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Tabcorp and Tatts $11.3 billion merger: The complete timeline

Luxbet sale possibly on the cards

Tabcorp and Tatts announced plans to merge more than a year a go and as we have watched the deal unfold, several changes to the industry have occurred.

From new gambling reforms for corporate bookmakers to new deals which Tabcorp has attempted to disrupt, we have compiled a timeline detailing how we got to this point and some of the events that have happened along the way of the biggest gamblign merger in Australia.

Wednesday, October 19, 2016

Tabcorp Holdings and the Tatts Group, two of Australia’s biggest gambling conglomerates blindside the gambling industry and announce plans to merge.

In the media release, published by both companies, Tabcorp and Tatts state that the merged entity will be “a world-class, diversified gambling entertainment group” with a value of $11.3 billion.

The companies also state that the deal would provide a long list of benefits for stakeholders and estimate that at least $50 million per year would be injected into the Australian racing industry.

Under the terms of the deal, Tatts shareholders would receive 0.80 Tabcorp shares plus 42.5 cents cash for each Tatts share held.

The deal now has to be reviewed by Australia’s competition watchdogs including the Australian Competition and Consumer Commission (ACCC) and the Australian Competition Tribunal.

Thursday, November 10 2016

The Interactive Gambling Amendment Bill 2016 is introduced to the House of Representatives by the Minister for Human Services, Alan Tudge. The legislation targets both corporate bookmakers and offshore online casinos.

Online sites such as CrownBet, William Hill and Sportsbet are blindsided with the new reforms which ban live in-play betting.

These corporate bookmakers, which operate online only, derive a large percentage of revenue from these features, and the ban would hinder their profits in an already competitive market.

Other reforms including penalties for offshore operators which accept Australians, causes a stir in the gambling industry.

Wednesday, September 14, 2017

Tatts announces that four financial investors known as the Pacific Consortium have entered a combined bid to challenge Tabcorp’s offer.

Made up of members from Macquarie Corporate Holdings, First State Superannuation Scheme, Morgan Stanley Infrastructure and North Haven Infrastructure Partners II, the consortium offers to acquire 100 percent of the business for $4.21 per share.

The offer is made on a number of assumptions including that Tatts will renew its Victorian lottery licence, as well as the overall performance of Tatts lottery division.

Friday, December 23

Tatts announces that the Tabcorp offer is superior to the Pacific Consortium offer. The lottery and wagering retail operator states in a media release that it assessed the proposal and found that it predicted several key assumptions which were either incorrect, or unknown. These included FY17 Lottery EBITDA, the current net debt, the Victorian license renewal, the allocation of corporate overheads, and the impact of separating wagering and gaming co.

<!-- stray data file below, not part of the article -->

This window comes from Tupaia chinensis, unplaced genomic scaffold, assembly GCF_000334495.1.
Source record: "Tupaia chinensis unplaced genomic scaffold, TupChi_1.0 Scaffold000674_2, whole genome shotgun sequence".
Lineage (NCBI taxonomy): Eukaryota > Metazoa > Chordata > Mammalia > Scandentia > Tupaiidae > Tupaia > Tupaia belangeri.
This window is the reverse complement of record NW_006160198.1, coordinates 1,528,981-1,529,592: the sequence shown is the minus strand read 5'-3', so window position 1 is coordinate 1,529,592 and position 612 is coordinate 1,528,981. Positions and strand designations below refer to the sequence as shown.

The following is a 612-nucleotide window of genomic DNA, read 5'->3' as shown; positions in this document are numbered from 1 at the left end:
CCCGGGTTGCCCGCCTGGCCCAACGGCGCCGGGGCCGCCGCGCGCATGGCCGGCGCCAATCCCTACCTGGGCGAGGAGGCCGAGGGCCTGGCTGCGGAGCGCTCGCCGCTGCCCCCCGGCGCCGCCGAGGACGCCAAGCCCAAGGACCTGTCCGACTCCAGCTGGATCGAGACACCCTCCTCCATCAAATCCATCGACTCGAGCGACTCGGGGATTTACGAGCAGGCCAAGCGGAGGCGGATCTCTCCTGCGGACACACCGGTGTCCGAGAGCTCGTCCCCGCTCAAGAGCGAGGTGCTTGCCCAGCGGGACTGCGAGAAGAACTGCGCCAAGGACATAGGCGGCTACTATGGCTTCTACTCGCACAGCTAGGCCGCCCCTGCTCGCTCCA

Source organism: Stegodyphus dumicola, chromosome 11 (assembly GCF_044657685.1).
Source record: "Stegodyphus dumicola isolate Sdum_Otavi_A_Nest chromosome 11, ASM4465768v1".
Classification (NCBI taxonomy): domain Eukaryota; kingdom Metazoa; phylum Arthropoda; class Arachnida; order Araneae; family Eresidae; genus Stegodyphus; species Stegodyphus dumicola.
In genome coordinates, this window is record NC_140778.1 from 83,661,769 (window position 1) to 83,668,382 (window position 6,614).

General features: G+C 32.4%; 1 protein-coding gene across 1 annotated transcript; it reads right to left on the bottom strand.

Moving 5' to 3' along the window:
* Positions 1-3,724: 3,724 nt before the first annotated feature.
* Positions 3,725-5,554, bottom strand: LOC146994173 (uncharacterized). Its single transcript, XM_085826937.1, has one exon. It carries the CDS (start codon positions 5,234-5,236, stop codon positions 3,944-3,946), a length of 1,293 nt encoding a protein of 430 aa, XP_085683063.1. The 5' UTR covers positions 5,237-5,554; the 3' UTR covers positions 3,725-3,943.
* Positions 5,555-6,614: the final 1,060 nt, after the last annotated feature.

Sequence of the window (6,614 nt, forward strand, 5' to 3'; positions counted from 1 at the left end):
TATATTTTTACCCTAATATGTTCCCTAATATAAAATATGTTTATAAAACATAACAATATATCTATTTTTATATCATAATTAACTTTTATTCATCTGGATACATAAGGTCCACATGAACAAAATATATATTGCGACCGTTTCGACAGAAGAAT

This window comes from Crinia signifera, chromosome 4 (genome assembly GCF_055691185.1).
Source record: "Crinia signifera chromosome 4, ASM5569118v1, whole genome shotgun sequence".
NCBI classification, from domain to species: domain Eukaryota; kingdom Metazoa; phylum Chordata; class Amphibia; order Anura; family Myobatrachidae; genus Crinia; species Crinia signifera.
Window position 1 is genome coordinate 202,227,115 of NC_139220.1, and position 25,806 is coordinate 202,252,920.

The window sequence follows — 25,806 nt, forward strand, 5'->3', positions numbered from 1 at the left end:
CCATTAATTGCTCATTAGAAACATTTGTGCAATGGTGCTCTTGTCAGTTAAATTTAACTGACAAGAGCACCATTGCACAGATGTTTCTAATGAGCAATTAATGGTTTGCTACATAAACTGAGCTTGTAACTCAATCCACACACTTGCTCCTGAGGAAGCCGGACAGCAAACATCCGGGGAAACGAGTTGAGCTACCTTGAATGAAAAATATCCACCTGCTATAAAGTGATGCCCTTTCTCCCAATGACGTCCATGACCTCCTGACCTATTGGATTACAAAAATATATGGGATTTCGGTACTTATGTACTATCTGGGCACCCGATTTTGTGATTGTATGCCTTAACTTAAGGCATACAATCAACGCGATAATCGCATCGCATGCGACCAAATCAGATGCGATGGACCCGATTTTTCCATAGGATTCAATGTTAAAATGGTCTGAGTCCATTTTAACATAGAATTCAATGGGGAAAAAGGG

The gambling giant believes that even if the Consortium revised these key assumptions, the total value offered is not superior to the proposed Tabcorp offer.

Tuesday February 7, 2017

Corporate bookmaker CrownBet announces a 10-year deal with ClubsNSW. Club owners which participate will receive commission for every punter who signs up to CrownBet via the app in the venue.

Additionally, machines which allow CrownBet punters to withdraw cash directly from their accounts are to be rolled out in participating venues.

The retail-digital deal is the first of its kind, giving the online betting site an entry into the retail market.

Wednesday, February 8

The House of Representatives reads the IGA Bill 2016 for the second time. Politicians discuss several topics including whether the bill should include additional amendments to reduce gambling advertising during live sporting events. While the introduction of said amendments fails the bill passes and it is sent to the Senate.

February 17, 2017

Tabcorp CEO, David Attenborough, pens a letter addressed to the 1200 NSW club owners, warning them that they could be breaching the Unlawful Gambling Act 1998 if they sign on with CrownBet.

Attenborough also threatens to pull its Sky Racing services from participating venues which is still awaiting approval.

Thursday, March 9

The ACCC releases its statement of issues on the proposed merger after examining the potential impacts.

“The ACCC has consulted extensively with industry participants within the racing, wagering, and gaming industries. The matter raises complex competition issues in a range of different areas, and industry participants have provided many differing views, all of which we will need to examine in greater detail,” ACCC Chairman, Rod Sims, says in the statement.

The ACCC recommends Tabcorp sell off its Queensland electronic gaming machine business, Odyssey, to reduce competition concerns in the state.

The media watchdog also details potential competition concerns in relation to Tabcorp’s Sky Racing business and Tatts. The proposed merger will result in the Sky Racing broadcaster and Tatts retail services operating in Queensland, South Australia, Tasmania, and the Northern Territory.

In summary, the ACCC states that there are a few competition concerns which should be addressed before the deal is approved.